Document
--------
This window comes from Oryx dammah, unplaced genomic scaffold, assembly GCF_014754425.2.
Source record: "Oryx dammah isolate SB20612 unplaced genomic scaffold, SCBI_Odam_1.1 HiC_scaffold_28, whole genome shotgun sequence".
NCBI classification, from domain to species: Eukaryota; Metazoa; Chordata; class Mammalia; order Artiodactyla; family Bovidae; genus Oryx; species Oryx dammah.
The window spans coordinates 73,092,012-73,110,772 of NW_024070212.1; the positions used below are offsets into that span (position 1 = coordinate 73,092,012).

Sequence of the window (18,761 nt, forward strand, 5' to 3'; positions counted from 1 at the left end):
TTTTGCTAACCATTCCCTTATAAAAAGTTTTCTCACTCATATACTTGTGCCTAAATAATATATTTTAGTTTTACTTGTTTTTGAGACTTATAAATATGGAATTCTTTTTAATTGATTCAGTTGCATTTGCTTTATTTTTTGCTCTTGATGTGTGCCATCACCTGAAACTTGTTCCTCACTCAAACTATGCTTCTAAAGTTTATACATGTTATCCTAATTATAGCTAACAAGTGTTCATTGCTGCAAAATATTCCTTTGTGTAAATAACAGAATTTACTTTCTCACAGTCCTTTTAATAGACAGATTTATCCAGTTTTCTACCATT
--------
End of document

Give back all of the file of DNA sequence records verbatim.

This window comes from Oryx dammah, unplaced genomic scaffold, assembly GCF_014754425.2.
Source record: "Oryx dammah isolate SB20612 unplaced genomic scaffold, SCBI_Odam_1.1 HiC_scaffold_28, whole genome shotgun sequence".
NCBI classification, from domain to species: Eukaryota; Metazoa; Chordata; class Mammalia; order Artiodactyla; family Bovidae; genus Oryx; species Oryx dammah.
The window spans coordinates 73,092,012-73,110,772 of NW_024070212.1; the positions used below are offsets into that span (position 1 = coordinate 73,092,012).

Sequence of the window (18,761 nt, forward strand, 5' to 3'; positions counted from 1 at the left end):
TTTTGCTAACCATTCCCTTATAAAAAGTTTTCTCACTCATATACTTGTGCCTAAATAATATATTTTAGTTTTACTTGTTTTTGAGACTTATAAATATGGAATTCTTTTTAATTGATTCAGTTGCATTTGCTTTATTTTTTGCTCTTGATGTGTGCCATCACCTGAAACTTGTTCCTCACTCAAACTATGCTTCTAAAGTTTATACATGTTATCCTAATTATAGCTAACAAGTGTTCATTGCTGCAAAATATTCCTTTGTGTAAATAACAGAATTTACTTTCTCACAGTCCTTTTAATAGACAGATTTATCCAGTTTTCTACCATT